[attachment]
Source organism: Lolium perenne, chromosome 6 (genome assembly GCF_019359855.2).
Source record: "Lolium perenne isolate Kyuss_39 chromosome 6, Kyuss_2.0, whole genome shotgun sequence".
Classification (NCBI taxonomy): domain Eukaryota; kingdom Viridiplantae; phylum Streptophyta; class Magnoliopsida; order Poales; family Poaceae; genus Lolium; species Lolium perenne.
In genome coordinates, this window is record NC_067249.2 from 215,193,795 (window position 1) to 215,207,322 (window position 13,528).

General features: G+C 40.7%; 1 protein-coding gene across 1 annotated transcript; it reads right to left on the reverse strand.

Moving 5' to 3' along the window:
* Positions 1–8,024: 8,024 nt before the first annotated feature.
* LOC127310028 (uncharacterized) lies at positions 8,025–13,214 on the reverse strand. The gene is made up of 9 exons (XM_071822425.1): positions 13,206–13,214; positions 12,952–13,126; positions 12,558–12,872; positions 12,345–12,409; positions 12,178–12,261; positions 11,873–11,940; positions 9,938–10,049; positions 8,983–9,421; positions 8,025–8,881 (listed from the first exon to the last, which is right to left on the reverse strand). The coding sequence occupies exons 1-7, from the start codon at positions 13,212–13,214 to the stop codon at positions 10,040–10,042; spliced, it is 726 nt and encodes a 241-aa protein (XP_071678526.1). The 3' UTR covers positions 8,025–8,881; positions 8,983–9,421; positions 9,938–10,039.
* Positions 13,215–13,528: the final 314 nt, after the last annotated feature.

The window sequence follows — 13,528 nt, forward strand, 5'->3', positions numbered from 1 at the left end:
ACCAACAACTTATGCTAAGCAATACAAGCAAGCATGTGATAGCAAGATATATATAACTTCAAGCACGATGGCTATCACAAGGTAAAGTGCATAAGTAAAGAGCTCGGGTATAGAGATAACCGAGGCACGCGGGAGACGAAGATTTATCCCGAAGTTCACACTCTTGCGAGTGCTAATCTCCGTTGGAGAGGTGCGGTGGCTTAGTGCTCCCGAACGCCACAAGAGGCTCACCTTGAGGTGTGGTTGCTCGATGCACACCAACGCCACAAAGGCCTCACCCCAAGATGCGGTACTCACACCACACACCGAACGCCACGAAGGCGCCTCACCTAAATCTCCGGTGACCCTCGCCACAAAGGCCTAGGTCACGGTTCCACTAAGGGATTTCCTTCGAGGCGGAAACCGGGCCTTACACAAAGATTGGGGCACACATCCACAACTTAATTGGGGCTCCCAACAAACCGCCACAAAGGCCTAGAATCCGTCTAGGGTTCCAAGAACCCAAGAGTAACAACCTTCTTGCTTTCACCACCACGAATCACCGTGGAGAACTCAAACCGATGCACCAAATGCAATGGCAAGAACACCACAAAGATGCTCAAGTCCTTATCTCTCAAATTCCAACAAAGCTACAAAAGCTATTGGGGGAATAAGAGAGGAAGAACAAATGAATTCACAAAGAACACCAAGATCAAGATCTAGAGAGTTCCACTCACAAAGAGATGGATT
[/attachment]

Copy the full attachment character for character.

Source organism: Lolium perenne, chromosome 6 (genome assembly GCF_019359855.2).
Source record: "Lolium perenne isolate Kyuss_39 chromosome 6, Kyuss_2.0, whole genome shotgun sequence".
Classification (NCBI taxonomy): domain Eukaryota; kingdom Viridiplantae; phylum Streptophyta; class Magnoliopsida; order Poales; family Poaceae; genus Lolium; species Lolium perenne.
In genome coordinates, this window is record NC_067249.2 from 215,193,795 (window position 1) to 215,207,322 (window position 13,528).

General features: G+C 40.7%; 1 protein-coding gene across 1 annotated transcript; it reads right to left on the reverse strand.

Moving 5' to 3' along the window:
* Positions 1–8,024: 8,024 nt before the first annotated feature.
* LOC127310028 (uncharacterized) lies at positions 8,025–13,214 on the reverse strand. The gene is made up of 9 exons (XM_071822425.1): positions 13,206–13,214; positions 12,952–13,126; positions 12,558–12,872; positions 12,345–12,409; positions 12,178–12,261; positions 11,873–11,940; positions 9,938–10,049; positions 8,983–9,421; positions 8,025–8,881 (listed from the first exon to the last, which is right to left on the reverse strand). The coding sequence occupies exons 1-7, from the start codon at positions 13,212–13,214 to the stop codon at positions 10,040–10,042; spliced, it is 726 nt and encodes a 241-aa protein (XP_071678526.1). The 3' UTR covers positions 8,025–8,881; positions 8,983–9,421; positions 9,938–10,039.
* Positions 13,215–13,528: the final 314 nt, after the last annotated feature.

The window sequence follows — 13,528 nt, forward strand, 5'->3', positions numbered from 1 at the left end:
ACCAACAACTTATGCTAAGCAATACAAGCAAGCATGTGATAGCAAGATATATATAACTTCAAGCACGATGGCTATCACAAGGTAAAGTGCATAAGTAAAGAGCTCGGGTATAGAGATAACCGAGGCACGCGGGAGACGAAGATTTATCCCGAAGTTCACACTCTTGCGAGTGCTAATCTCCGTTGGAGAGGTGCGGTGGCTTAGTGCTCCCGAACGCCACAAGAGGCTCACCTTGAGGTGTGGTTGCTCGATGCACACCAACGCCACAAAGGCCTCACCCCAAGATGCGGTACTCACACCACACACCGAACGCCACGAAGGCGCCTCACCTAAATCTCCGGTGACCCTCGCCACAAAGGCCTAGGTCACGGTTCCACTAAGGGATTTCCTTCGAGGCGGAAACCGGGCCTTACACAAAGATTGGGGCACACATCCACAACTTAATTGGGGCTCCCAACAAACCGCCACAAAGGCCTAGAATCCGTCTAGGGTTCCAAGAACCCAAGAGTAACAACCTTCTTGCTTTCACCACCACGAATCACCGTGGAGAACTCAAACCGATGCACCAAATGCAATGGCAAGAACACCACAAAGATGCTCAAGTCCTTATCTCTCAAATTCCAACAAAGCTACAAAAGCTATTGGGGGAATAAGAGAGGAAGAACAAATGAATTCACAAAGAACACCAAGATCAAGATCTAGAGAGTTCCACTCACAAAGAGATGGATT